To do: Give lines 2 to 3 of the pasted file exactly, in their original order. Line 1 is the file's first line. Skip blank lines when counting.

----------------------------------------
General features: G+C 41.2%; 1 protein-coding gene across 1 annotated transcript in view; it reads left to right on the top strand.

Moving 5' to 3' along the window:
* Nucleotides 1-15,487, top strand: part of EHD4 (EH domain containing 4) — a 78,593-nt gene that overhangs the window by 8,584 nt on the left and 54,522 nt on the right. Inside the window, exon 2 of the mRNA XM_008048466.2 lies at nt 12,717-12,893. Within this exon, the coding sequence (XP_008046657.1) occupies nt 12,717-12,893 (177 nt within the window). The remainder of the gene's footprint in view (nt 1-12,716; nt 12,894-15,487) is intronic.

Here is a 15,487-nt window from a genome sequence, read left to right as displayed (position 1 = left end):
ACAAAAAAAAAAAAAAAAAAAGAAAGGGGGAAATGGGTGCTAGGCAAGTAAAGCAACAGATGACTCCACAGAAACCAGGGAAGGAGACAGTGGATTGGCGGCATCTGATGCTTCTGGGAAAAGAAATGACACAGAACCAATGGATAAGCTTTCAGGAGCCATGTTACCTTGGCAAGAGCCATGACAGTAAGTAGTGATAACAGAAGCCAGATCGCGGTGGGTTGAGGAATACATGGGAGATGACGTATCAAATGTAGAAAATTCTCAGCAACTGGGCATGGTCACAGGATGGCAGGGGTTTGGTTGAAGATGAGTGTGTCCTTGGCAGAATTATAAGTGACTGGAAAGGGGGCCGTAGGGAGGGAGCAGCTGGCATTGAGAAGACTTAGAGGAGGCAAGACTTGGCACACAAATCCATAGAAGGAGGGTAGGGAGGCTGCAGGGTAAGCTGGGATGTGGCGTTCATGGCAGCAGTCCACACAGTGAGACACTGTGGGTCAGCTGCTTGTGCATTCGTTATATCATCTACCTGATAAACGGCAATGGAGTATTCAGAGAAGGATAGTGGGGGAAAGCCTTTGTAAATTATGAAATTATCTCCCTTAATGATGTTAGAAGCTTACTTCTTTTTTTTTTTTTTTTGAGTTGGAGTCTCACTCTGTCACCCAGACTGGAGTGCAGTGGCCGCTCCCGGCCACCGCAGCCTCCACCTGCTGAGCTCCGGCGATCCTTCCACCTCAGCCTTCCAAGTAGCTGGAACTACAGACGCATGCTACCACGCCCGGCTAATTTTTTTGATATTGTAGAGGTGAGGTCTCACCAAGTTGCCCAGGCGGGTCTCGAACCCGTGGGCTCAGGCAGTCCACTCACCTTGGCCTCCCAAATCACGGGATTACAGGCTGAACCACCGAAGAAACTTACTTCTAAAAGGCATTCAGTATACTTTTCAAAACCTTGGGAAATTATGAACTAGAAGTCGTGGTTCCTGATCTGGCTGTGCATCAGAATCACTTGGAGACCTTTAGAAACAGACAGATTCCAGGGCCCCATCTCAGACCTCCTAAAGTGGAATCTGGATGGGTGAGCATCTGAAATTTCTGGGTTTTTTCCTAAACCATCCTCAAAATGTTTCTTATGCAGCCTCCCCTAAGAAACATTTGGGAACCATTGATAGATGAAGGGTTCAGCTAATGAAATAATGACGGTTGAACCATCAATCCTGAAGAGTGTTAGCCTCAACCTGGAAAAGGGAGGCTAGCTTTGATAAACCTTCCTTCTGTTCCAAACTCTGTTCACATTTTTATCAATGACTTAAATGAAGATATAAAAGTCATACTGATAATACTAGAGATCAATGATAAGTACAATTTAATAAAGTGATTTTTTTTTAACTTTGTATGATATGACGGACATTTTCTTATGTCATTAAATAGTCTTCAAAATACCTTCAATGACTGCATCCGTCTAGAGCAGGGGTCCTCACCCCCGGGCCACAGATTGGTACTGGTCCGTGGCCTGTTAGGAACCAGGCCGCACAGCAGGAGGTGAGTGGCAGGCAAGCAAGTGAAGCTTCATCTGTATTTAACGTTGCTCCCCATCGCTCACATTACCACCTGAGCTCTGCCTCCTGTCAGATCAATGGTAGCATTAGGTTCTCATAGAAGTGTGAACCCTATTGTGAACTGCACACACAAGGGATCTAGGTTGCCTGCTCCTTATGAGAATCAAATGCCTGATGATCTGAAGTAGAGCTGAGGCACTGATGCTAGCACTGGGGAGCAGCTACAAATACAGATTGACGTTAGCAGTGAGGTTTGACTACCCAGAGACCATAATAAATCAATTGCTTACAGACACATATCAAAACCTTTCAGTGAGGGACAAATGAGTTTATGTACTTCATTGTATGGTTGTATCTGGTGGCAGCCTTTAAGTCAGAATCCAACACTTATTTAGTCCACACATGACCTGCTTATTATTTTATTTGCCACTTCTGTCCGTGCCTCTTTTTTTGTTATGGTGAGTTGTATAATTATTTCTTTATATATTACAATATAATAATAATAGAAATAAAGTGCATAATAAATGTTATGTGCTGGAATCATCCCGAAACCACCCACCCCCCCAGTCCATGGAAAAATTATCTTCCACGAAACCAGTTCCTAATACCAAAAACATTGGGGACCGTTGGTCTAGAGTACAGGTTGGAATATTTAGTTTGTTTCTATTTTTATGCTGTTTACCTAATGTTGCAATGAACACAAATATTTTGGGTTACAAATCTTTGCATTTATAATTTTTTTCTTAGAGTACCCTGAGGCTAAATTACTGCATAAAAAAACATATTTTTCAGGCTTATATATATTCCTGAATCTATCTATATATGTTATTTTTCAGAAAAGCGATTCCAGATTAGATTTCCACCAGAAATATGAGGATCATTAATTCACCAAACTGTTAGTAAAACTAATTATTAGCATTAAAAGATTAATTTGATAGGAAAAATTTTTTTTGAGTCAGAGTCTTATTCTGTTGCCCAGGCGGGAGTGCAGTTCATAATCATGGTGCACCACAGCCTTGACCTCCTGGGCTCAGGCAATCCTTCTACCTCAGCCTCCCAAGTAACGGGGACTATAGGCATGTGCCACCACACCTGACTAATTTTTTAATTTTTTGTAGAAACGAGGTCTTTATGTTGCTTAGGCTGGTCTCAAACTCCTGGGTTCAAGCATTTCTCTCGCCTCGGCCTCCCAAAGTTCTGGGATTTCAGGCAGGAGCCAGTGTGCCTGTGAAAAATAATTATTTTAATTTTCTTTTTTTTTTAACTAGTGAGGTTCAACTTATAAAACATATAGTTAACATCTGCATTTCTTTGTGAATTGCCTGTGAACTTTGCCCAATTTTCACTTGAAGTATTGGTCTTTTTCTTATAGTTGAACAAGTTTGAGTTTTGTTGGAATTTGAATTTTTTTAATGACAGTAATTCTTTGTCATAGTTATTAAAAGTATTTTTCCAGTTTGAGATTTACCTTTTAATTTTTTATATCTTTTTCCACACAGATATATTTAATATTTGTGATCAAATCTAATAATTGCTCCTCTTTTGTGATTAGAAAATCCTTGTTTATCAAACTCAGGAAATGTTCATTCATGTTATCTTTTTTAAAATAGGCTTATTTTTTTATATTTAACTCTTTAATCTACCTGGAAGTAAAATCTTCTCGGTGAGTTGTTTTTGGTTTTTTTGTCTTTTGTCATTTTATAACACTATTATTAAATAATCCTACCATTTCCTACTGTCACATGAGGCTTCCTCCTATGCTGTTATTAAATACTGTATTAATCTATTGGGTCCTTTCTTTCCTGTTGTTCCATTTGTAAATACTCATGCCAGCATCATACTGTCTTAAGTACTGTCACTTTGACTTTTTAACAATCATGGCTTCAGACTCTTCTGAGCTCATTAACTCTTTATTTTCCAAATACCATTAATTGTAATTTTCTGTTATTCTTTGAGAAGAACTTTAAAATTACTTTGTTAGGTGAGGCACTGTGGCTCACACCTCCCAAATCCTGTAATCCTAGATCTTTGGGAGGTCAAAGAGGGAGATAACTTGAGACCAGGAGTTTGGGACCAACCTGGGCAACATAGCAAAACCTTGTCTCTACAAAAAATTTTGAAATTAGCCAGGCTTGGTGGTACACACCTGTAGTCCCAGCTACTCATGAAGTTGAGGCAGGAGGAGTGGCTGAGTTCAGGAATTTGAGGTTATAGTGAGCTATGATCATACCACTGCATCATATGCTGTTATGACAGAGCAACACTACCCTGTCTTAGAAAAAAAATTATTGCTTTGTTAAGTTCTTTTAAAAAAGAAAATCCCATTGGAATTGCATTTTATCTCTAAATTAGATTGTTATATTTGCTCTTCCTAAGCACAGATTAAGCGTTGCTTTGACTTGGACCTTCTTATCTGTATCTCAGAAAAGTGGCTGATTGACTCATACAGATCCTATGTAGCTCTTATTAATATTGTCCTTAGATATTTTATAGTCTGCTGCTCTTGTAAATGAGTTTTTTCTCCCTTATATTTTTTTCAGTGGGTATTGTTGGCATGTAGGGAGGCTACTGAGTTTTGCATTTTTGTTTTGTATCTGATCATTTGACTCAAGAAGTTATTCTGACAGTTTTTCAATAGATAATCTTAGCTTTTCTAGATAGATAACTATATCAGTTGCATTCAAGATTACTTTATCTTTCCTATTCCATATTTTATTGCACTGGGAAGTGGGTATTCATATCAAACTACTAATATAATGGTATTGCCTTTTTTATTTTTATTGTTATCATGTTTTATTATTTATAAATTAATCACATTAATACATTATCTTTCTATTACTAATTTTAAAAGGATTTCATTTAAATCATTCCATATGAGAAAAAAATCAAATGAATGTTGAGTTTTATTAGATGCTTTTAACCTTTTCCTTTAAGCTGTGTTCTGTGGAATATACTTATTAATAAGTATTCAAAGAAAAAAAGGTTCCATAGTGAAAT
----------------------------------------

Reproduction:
Moving 5' to 3' along the window:
* Nucleotides 1-15,487, top strand: part of EHD4 (EH domain containing 4) — a 78,593-nt gene that overhangs the window by 8,584 nt on the left and 54,522 nt on the right. Inside the window, exon 2 of the mRNA XM_008048466.2 lies at nt 12,717-12,893. Within this exon, the coding sequence (XP_008046657.1) occupies nt 12,717-12,893 (177 nt within the window). The remainder of the gene's footprint in view (nt 1-12,716; nt 12,894-15,487) is intronic.